Connecticut hospitals will be required to ask all patients if they are veterans, under a new state law that takes effect Oct. 1. The law is part of a nationwide effort conceived by the State Veterans Affairs Commissioner Linda Schwartz to make private health providers aware that they are treating veterans, since most veterans don’t go to federal Veterans Health Administration facilities. The goal is to improve veterans’ diagnoses and health care because military experiences are linked to certain illnesses, she said. Schwartz said veterans don’t always know about health risks connected to their military service and that health providers need to become educated about them.
Connecticut was among 29 states nationwide to earn an “F” from health advocates for lacking consumer-friendly laws that help residents compare actual prices for health care procedures and services. “There is no public resource in Connecticut that makes (comparison) pricing information available to consumers. That means there’s no consumer protection against egregious pricing behaviors by providers,” said Francois de Brantes, executive director of the Health Care Incentive Improvement Institute in Newtown, which partnered with Catalyst for Payment Reform to publish the “Report Card on State Price Transparency Laws.”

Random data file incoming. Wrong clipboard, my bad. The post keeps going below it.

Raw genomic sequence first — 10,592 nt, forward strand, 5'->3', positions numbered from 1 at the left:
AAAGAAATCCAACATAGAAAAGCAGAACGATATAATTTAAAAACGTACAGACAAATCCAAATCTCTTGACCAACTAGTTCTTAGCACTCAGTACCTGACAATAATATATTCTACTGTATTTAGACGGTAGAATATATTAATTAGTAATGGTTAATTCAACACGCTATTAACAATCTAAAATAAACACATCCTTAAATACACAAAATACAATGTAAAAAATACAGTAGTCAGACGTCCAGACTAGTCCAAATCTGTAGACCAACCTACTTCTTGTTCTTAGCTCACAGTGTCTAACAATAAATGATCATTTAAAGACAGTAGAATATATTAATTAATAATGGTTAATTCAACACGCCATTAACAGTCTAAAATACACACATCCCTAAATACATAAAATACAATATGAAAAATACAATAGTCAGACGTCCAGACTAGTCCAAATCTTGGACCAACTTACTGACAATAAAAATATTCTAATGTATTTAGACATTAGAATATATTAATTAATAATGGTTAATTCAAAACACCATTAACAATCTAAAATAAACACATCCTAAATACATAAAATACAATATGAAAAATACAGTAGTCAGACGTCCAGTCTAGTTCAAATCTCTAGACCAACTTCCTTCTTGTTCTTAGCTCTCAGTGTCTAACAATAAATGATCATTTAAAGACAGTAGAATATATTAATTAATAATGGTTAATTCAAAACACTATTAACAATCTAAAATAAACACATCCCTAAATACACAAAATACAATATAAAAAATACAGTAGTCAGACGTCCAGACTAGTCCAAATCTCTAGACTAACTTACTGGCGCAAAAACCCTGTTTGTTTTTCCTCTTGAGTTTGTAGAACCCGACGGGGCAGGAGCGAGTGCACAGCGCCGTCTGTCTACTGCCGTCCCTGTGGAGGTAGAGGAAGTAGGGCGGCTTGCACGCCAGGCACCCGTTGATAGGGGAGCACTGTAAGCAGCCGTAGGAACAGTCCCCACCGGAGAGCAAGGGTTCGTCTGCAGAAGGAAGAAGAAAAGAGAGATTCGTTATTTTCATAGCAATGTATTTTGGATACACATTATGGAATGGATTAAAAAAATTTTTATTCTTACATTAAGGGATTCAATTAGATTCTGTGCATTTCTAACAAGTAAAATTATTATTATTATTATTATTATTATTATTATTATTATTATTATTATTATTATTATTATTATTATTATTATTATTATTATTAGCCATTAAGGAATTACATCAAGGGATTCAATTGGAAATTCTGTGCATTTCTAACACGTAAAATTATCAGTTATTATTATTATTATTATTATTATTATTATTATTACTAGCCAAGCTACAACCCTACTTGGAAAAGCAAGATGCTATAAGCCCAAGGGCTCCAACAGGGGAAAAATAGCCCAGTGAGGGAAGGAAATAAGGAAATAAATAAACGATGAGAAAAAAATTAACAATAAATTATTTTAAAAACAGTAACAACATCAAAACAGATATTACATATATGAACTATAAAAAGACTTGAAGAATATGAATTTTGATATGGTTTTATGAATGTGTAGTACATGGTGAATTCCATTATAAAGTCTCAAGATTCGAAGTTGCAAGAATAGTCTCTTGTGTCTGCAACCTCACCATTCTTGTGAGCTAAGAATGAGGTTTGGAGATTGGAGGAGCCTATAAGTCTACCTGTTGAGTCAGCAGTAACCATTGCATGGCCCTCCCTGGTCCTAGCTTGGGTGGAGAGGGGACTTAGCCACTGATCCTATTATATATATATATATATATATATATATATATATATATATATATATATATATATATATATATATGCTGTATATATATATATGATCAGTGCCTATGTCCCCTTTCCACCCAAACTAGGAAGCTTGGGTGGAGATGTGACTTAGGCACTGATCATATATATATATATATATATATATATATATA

The Report Card’s scores reflected a state’s overall legislative effort toward health care price transparency, with states that post price information on a public website receiving more points than those that release a report or provide data to consumers only upon request. The organizations that developed the report card are nonprofits that support payment reforms to increase the quality and value of health care. Ellen Andrews, executive director of the Connecticut Health Policy Project, said, “The score is totally warranted.